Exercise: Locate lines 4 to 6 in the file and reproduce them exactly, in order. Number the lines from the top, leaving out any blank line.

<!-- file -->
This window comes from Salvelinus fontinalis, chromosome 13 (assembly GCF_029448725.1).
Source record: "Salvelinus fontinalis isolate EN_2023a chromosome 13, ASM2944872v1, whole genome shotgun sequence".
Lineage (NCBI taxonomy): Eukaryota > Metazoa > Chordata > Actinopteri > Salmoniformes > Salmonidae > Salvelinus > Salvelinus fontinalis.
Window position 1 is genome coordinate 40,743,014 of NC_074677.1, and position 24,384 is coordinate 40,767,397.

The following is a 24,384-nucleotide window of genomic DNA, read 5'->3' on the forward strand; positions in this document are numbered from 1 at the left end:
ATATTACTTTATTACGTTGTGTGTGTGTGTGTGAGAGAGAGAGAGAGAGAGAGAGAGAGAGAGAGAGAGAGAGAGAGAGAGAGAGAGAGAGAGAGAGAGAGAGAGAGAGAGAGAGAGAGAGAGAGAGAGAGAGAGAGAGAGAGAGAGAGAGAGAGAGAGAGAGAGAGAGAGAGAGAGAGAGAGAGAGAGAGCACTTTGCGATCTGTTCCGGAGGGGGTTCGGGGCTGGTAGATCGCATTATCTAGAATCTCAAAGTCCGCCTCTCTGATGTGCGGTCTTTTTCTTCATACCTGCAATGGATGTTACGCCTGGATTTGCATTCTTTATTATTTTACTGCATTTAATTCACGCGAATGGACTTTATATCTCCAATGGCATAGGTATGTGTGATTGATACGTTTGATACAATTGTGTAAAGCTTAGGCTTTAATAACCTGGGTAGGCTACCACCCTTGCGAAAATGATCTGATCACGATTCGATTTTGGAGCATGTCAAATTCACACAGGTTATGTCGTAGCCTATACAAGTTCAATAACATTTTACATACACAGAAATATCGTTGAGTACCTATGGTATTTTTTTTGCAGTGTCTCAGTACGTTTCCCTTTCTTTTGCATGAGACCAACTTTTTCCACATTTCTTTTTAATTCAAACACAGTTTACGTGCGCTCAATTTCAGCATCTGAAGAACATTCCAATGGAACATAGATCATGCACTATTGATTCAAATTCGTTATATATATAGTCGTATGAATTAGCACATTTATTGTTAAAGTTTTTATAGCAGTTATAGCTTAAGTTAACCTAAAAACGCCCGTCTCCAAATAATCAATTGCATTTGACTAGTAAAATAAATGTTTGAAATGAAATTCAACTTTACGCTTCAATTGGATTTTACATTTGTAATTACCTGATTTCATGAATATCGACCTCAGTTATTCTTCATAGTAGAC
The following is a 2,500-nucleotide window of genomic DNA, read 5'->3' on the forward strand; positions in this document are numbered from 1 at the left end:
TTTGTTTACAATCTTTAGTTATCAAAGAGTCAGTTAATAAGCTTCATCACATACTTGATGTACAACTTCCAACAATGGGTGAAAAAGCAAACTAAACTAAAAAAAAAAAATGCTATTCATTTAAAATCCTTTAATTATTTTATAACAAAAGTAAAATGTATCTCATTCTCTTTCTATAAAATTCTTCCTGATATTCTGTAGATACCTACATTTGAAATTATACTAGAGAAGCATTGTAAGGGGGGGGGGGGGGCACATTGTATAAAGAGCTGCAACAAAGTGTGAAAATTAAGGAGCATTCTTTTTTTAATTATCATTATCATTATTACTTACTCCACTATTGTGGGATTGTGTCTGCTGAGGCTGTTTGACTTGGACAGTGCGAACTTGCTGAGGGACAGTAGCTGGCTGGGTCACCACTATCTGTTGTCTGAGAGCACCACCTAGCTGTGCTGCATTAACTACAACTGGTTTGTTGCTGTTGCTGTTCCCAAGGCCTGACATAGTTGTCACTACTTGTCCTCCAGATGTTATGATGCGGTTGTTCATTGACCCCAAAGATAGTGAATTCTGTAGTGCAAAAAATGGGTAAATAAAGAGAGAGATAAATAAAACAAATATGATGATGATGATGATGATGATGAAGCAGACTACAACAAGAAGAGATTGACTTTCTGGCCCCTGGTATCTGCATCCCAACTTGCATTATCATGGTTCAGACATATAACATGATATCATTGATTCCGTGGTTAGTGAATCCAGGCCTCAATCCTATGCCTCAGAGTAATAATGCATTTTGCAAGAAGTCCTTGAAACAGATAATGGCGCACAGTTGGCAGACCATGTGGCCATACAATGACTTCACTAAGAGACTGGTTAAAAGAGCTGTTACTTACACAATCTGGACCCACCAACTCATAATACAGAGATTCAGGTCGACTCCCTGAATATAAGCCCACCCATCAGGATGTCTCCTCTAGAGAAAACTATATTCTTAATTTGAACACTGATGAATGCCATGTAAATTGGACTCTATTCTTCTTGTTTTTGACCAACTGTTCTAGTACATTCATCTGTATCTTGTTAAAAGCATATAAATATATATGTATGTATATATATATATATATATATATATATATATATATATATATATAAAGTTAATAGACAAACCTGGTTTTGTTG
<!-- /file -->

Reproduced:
Window position 1 is genome coordinate 40,743,014 of NC_074677.1, and position 24,384 is coordinate 40,767,397.

The following is a 24,384-nucleotide window of genomic DNA, read 5'->3' on the forward strand; positions in this document are numbered from 1 at the left end:
ATATTACTTTATTACGTTGTGTGTGTGTGTGTGAGAGAGAGAGAGAGAGAGAGAGAGAGAGAGAGAGAGAGAGAGAGAGAGAGAGAGAGAGAGAGAGAGAGAGAGAGAGAGAGAGAGAGAGAGAGAGAGAGAGAGAGAGAGAGAGAGAGAGAGAGAGAGAGAGAGAGAGAGAGAGAGAGAGAGAGAGAGAGCACTTTGCGATCTGTTCCGGAGGGGGTTCGGGGCTGGTAGATCGCATTATCTAGAATCTCAAAGTCCGCCTCTCTGATGTGCGGTCTTTTTCTTCATACCTGCAATGGATGTTACGCCTGGATTTGCATTCTTTATTATTTTACTGCATTTAATTCACGCGAATGGACTTTATATCTCCAATGGCATAGGTATGTGTGATTGATACGTTTGATACAATTGTGTAAAGCTTAGGCTTTAATAACCTGGGTAGGCTACCACCCTTGCGAAAATGATCTGATCACGATTCGATTTTGGAGCATGTCAAATTCACACAGGTTATGTCGTAGCCTATACAAGTTCAATAACATTTTACATACACAGAAATATCGTTGAGTACCTATGGTATTTTTTTTGCAGTGTCTCAGTACGTTTCCCTTTCTTTTGCATGAGACCAACTTTTTCCACATTTCTTTTTAATTCAAACACAGTTTACGTGCGCTCAATTTCAGCATCTGAAGAACATTCCAATGGAACATAGATCATGCACTATTGATTCAAATTCGTTATATATATAGTCGTATGAATTAGCACATTTATTGTTAAAGTTTTTATAGCAGTTATAGCTTAAGTTAACCTAAAAACGCCCGTCTCCAAATAATCAATTGCATTTGACTAGTAAAATAAATGTTTGAAATGAAATTCAACTTTACGCTTCAATTGGATTTTACATTTGTAATTACCTGATTTCATGAATATCGACCTCAGTTATTCTTCATAGTAGAC